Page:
We cranked up Gertrude for a return to the National Park, which was 30 some miles away and had an interesting tour through the farm and ranch country to the north and west of Alamosa. We were struck with how many run down houses were present, often with a large assortment of broken down and/or ancient vehicles and farm machinery in the yard. Methinks this is a pretty depressed area for most folks living here.
By the time we got into the park, there was only about an hour of daylight left. We drove past the visitors center and found a small group of Mule Deer along the road. There was a smallish buck included, notwithstanding that it had eight points. The horns were nowhere near as robust as the deer we had seen a few days previously at the Rocky Mountain Arsenal. The light was very nice though, a warm orange.
Included in the group was one small fawn that was particularly cute. It posed nicely for us! Look at the size of the ears on this baby!
We had been told by the ranger who staffed the entrance station that there were a large herd, estimated to be 4-500 elk there were out in the flats opposite the store and motel. We scanned the prairie on our way out of the park and indeed this time we spotted them. They were pretty much dark spots against the snow, but they were the elk.
The next morning we awoke to a nippy -10 degrees! For whatever reason there was only a very light coating of frost this mornng, almost invisible. we headed out once again to the national park. This time, we came to the elk spot and there were two bulls on the road side of a fence, while the rest of the herd remained far out on the prairie. These two bulls ran along the fence as we drove in. We lost sight on one; the other stumbeld through the end of the fence on the north end and thundered out to the rest of the herd.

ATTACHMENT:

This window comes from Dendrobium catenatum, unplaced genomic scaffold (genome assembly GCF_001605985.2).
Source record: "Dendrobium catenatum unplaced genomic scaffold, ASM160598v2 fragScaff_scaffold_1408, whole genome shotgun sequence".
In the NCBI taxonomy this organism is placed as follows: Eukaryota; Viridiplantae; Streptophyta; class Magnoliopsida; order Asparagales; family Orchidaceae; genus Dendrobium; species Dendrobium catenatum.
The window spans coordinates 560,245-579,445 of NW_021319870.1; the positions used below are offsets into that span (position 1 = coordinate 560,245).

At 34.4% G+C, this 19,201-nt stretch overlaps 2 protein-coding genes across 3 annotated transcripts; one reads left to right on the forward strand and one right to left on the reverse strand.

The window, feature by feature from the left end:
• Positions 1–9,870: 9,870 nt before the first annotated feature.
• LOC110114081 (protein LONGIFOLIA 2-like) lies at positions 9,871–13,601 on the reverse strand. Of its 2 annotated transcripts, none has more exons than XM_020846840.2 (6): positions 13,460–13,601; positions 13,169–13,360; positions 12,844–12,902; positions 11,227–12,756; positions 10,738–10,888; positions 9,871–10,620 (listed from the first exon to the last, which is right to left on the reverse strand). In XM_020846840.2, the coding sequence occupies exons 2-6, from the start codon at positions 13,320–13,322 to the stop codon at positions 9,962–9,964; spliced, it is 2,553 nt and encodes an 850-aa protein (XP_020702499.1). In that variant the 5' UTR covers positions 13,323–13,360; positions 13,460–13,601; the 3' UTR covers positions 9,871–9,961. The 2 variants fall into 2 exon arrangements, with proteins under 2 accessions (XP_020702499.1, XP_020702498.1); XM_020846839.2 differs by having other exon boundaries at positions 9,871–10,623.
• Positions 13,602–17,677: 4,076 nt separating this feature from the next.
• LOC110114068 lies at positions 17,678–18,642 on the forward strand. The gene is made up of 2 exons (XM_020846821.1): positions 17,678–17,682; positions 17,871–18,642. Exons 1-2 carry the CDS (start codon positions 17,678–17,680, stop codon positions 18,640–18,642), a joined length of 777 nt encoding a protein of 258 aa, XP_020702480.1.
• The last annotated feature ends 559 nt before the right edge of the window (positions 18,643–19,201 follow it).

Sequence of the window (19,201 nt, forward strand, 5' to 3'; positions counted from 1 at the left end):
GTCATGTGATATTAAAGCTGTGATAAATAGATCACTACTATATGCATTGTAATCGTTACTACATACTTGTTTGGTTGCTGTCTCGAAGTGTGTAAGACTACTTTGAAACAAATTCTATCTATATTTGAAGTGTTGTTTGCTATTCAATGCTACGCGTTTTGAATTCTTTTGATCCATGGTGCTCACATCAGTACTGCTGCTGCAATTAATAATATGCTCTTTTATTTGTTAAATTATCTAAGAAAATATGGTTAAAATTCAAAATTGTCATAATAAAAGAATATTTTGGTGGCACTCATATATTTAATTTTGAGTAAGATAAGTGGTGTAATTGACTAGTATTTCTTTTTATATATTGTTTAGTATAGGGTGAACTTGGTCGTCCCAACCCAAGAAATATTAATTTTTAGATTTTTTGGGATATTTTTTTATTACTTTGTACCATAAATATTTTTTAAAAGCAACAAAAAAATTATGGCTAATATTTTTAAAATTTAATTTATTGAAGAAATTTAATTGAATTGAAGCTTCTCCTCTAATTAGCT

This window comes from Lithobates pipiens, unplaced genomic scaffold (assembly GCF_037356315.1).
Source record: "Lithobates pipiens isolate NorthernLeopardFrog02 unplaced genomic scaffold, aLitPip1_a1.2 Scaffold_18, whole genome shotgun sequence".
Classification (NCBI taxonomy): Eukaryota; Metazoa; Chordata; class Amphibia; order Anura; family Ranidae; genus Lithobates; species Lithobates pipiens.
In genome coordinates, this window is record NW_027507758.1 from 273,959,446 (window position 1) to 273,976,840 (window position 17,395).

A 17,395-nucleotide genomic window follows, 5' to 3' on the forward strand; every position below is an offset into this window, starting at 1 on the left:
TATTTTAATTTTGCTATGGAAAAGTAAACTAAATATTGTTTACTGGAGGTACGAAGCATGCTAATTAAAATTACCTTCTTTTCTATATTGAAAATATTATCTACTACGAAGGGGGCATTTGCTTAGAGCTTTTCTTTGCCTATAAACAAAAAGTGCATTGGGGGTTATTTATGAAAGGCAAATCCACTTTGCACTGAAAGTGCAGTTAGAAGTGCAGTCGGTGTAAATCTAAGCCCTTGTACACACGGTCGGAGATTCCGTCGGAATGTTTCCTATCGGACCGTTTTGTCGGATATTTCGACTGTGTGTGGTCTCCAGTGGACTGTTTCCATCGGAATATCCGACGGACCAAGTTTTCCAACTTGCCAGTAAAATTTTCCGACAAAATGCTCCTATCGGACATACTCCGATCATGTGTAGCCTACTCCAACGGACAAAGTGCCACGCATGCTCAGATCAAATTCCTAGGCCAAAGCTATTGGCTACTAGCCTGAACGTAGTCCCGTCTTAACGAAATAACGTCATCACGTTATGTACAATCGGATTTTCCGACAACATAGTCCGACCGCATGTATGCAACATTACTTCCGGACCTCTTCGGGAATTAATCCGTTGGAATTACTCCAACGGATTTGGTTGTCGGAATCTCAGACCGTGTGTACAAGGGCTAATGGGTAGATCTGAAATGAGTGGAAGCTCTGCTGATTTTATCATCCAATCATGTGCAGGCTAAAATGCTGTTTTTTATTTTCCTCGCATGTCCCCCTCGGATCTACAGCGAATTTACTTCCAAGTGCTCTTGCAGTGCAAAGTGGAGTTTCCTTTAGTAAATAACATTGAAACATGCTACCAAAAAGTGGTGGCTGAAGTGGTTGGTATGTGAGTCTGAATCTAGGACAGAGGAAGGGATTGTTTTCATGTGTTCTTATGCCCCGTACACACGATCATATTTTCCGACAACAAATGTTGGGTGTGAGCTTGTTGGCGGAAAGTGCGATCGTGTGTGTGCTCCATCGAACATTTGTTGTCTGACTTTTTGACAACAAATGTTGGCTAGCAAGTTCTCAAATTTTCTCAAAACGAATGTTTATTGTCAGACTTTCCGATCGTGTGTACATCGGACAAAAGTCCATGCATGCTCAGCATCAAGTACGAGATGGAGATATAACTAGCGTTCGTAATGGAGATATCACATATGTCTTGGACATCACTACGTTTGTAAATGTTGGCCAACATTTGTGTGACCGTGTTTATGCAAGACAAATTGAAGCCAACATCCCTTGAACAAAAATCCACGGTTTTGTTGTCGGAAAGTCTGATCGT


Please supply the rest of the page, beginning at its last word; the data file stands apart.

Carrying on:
As soon as we got within sight of the dunes it became evident that there had been a light dusting of snow during the night. The early morning light made for very unusual scenes. The sun was broken up by a partial cloud cover, giving strange impressions.
We drove up to the end of the groad at the camp ground again, making photographs periodically. Here is one made with a 400mm lens of one section of the dunes.
We soon decided that it was time to head north, so drove south on the entrance road towards route 160. On the way out we encountered another small herd of Mule Deer, this time with the biggest buck we had seen in the south. The deer wanted to cross the road and even though we were parked in the road, made their way across. There was a barbed wire fence about twenty yards in from the road and parallel. We expected the deer to hop over this fence. Instead, each one crawled through the strands! It looked easy!
Soon we were traveling east on route 160, gaining elevation and then reaching the summit of La Veta Pass at 9382 feet elevation. We stopped briefly at the top for a record shot of the lovely mountain surroundings and another of Chris.
We retraced our steps, stopping at Max’s, a little local restaurant along the highway at Colorado City. There we shared a table with three engaging fellows from Pueblo who are building a house nearby. The food was outstanding and the price reasonable. From there we headed north on I25, then to 225 and stopped for a motel in Aurora. We flew out the next morning on Southwest for BWi. Our very successful trip to Colorado had sadly come to an end.